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PaulS1950

Want to build a DOS computer

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Where can I find a version of DOS that supports CD, DVD, internet brouser, and USB?

Can I get the tools to format the drive and set up a functional DOS operating system that doesn't have limits of the era in which it was widely used?

Paul, the 60 year old student

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Looking around, the best option I see is FreeDOS:

 

http://en.wikipedia.org/wiki/FreeDOS

 

However, FreeDOS doesn't support USB, although apparently some motherboards provide "legacy" support that FreeDOS can use.

 

Why DOS in particular? You might consider using a minimal Linux system, as Linux will have more information available online and more actively-developed software.

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Does Linux have a dos kernal that supports software direct printer access?

I like the idea of Linux but I have never used it before. I have used DOS and although it was riddled with external attacks and internal problems I learned to use it well.

Can a 60 year old Dos nut learn to use Linux well?

Where would I get all the stuff needed to start out? (remember I will be using a pentium machine with an intel chipset)


Merged post follows:

Consecutive posts merged

I found Ubuntu and downloaded it as a first step into Linux.

I am wondering if this is a good choice...?

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yeah ubuntu is good.

 

linux does not have a 'dos kernel' linux is not DOS.

 

it does however have a number of DOS emulators such as DOSbox. you can run that from the command line and it'll function essentially as if you have DOS on your computer.

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My 82 year old grandfather had no problem learning Linux (it was Ubuntu as well. It's a very good starter), so you should be fine. It took him a few days to get used to it, but it's actually far easier to use than DOS is, and it's a bit more intuitive too. You managed to learn DOS, so there's no reason you wouldn't be able to use something else. I don't know why you think your age puts a limit on what you can do.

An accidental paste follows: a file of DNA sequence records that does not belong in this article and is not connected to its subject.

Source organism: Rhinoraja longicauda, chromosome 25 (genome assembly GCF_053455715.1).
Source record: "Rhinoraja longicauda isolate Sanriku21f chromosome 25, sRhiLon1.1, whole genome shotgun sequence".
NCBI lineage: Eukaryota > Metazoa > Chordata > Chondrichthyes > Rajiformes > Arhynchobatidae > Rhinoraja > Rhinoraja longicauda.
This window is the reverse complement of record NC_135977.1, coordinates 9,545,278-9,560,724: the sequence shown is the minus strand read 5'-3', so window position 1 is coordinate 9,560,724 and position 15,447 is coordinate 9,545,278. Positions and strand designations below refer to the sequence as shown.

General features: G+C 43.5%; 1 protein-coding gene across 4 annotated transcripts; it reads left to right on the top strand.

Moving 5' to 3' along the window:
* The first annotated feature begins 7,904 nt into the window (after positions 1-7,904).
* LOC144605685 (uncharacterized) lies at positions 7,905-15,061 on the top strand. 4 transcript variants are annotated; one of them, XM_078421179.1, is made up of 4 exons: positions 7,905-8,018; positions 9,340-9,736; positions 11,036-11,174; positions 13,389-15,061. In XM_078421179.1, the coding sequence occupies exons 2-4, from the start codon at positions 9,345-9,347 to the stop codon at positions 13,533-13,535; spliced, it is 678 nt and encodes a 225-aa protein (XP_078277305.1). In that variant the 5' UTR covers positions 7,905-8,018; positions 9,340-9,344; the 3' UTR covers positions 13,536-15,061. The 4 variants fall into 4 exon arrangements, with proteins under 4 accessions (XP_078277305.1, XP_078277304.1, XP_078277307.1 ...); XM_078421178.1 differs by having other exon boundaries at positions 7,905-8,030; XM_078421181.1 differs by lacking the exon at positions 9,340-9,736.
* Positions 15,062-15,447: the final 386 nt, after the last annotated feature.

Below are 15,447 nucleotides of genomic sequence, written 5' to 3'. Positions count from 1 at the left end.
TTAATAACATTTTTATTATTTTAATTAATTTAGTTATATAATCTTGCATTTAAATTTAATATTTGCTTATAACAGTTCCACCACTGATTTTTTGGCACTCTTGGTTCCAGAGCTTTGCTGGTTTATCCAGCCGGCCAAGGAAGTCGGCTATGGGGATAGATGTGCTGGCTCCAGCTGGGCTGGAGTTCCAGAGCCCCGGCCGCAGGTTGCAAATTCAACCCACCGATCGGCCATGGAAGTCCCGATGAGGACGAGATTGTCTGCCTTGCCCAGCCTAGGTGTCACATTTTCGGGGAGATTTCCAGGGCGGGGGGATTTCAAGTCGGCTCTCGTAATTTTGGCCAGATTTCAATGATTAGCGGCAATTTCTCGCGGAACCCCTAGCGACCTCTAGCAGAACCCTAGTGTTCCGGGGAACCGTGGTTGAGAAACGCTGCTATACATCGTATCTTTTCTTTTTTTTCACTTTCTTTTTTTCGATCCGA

Any DOS software you knew will work through the DOSbox in Linux, so you won't really have to learn to use new software.

 

The thing is, DOS is very outdated technology, and there's not really any support for it with the newer technology, like USBs and decent internet browsers. You'll be much better off switching.

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Let me guess. Paul built a program (such as a QBASIC program) in a program (such as QBASIC) that uses DOS as its support?

All of a sudden, Paul has this sudden desire to play with DOS and programs running ontop of DOS.

 

Well, the best bet these days is using FREEDOS or something like it.

 

Otherwise, you'd want to buy a computer, the MSDOS disks, floppy drive, and spend a lot of time setting it up (which seemed like a normal amount of time about 20 years ago). People do their best to make a DOS-like OS, but sometimes things don't work out the best. So, first try what's free; and then if that doesn't work, pay the money to setup MSDOS on a computer.

 

I'm not sure if MSDOS is in the free domain yet.

 

Otherwise, if you're the kind of person who likes command-line interfaces and batch scripts, I suggest you upgrade to GNU/Linux.

Edited by Genecks

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Let me guess. Paul built a program (such as a QBASIC program) in a program (such as QBASIC) that uses DOS as its support?

All of a sudden, Paul has this sudden desire to play with DOS and programs running ontop of DOS.

 

Well, the best bet these days is using FREEDOS or something like it.

 

Otherwise, you'd want to buy a computer, the MSDOS disks, floppy drive, and spend a lot of time setting it up (which seemed like a normal amount of time about 20 years ago). People do their best to make a DOS-like OS, but sometimes things don't work out the best. So, first try what's free; and then if that doesn't work, pay the money to setup MSDOS on a computer.

 

I'm not sure if MSDOS is in the free domain yet.

 

Otherwise, if you're the kind of person who likes command-line interfaces and batch scripts, I suggest you upgrade to GNU/Linux.

 

Well, wrong guess! I wrote three programs using C and C++ over twenty years ago and with my last computer upgrade I lost all ability to use them. (windoze 7) I would like to run these programs until I get them re-written for windoze and then I may continue to use the DOS computer in my reloading room just to keep the nostalgia of the old software.